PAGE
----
This paper explores the ‘separate space’ system that was set up to enable all major parties to access civil service policy support during the final six months of the last Scottish coalition, up until 2007.
This report examines two systems that enable political parties in Australia to have policy plans independently assessed and costed. These systems help governing and non-government parties access necessary expertise to test and improve policy ideas, particularly in the pre-election period.
Coalition government has become the norm in Ireland. This means that in the run-up to an election there can be a large number of parties with a chance of holding power when the new government is formed.
As the coalition heads into its endgame, the two parties of government face challenges in governing together while positioning themselves for the next election. As the smaller partner, the Liberal Democrats face a particularly tough situation. The party must emphasise its distinct values and achievements, while defending the overall coalition record, most of which has been Conservative-led.
As part of its civil service reform agenda, the government has outlined measures to strengthen civil service accountability to Parliament. Meanwhile, in Westminster, MPs question whether the traditional conventions for this process are effective.
As the coalition approaches the mid-point of its planned five-year term a big ‘what’s next?’ question hangs over the government. This report is a study of how coalitions can renew themselves in mid-term and give themselves fresh momentum and a clear sense of purpose as they move towards the next election.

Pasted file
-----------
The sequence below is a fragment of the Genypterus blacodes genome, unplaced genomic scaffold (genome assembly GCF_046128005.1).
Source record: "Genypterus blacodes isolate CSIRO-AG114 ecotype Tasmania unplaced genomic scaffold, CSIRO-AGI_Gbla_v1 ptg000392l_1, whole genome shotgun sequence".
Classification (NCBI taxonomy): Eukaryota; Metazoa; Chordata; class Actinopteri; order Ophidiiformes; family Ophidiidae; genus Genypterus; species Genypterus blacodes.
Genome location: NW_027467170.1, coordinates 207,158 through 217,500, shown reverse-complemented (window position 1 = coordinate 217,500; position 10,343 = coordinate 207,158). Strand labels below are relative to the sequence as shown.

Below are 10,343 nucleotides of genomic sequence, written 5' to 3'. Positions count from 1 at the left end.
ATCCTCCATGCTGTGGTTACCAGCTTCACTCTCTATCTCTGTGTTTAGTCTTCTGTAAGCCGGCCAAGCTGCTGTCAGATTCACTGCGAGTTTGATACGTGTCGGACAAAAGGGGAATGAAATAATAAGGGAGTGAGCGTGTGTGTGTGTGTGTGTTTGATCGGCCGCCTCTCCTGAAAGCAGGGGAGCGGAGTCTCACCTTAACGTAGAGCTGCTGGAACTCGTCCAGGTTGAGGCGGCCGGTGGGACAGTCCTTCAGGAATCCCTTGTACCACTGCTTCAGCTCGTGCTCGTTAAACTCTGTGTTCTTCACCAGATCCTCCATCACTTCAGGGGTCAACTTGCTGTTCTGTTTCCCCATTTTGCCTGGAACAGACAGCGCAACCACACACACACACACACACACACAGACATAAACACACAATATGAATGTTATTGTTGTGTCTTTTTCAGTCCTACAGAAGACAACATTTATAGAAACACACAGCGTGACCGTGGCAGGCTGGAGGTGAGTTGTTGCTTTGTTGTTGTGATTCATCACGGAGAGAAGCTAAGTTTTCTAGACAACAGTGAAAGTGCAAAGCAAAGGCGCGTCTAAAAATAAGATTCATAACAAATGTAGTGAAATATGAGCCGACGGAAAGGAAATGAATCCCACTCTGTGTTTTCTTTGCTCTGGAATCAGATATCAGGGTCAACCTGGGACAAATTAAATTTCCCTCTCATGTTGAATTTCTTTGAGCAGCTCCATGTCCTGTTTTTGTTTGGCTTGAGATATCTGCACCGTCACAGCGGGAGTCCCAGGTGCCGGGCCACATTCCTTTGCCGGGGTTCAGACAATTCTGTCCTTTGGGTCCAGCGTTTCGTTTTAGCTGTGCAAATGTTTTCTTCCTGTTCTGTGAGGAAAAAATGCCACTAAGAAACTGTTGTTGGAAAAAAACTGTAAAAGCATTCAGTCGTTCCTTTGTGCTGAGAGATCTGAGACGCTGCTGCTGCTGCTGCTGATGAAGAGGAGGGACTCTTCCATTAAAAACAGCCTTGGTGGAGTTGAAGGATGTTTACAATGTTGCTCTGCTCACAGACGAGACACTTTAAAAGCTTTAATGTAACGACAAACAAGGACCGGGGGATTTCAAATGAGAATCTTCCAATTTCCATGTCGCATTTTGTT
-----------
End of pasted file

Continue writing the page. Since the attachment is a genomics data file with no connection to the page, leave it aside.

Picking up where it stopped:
The formation of the Conservative-Liberal Democratic government was an event of great historical significance. Not only did it end thirteen years of Labour Party rule, but it marked a departure from the traditional practice of single-party government at Westminster.
This report discusses how the three main British political parties select their parliamentary candidates, and assesses the impact of various reforms they have introduced into their candidate selection processes in recent years.
Transitions: Lessons Learned by Catherine Haddon and Peter Riddell covers the long run-up to the 2010 election, the unexpected dramas of the Coalition negotiations in ‘the five days in May', and the aftermath as the new ministers adapted to the challenges of office.
It is twelve years since the establishment of the new administration in Scotland. Over that time, Scotland has started to do things very differently from the UK. Many in Whitehall and Westminster have been oblivious to those changes.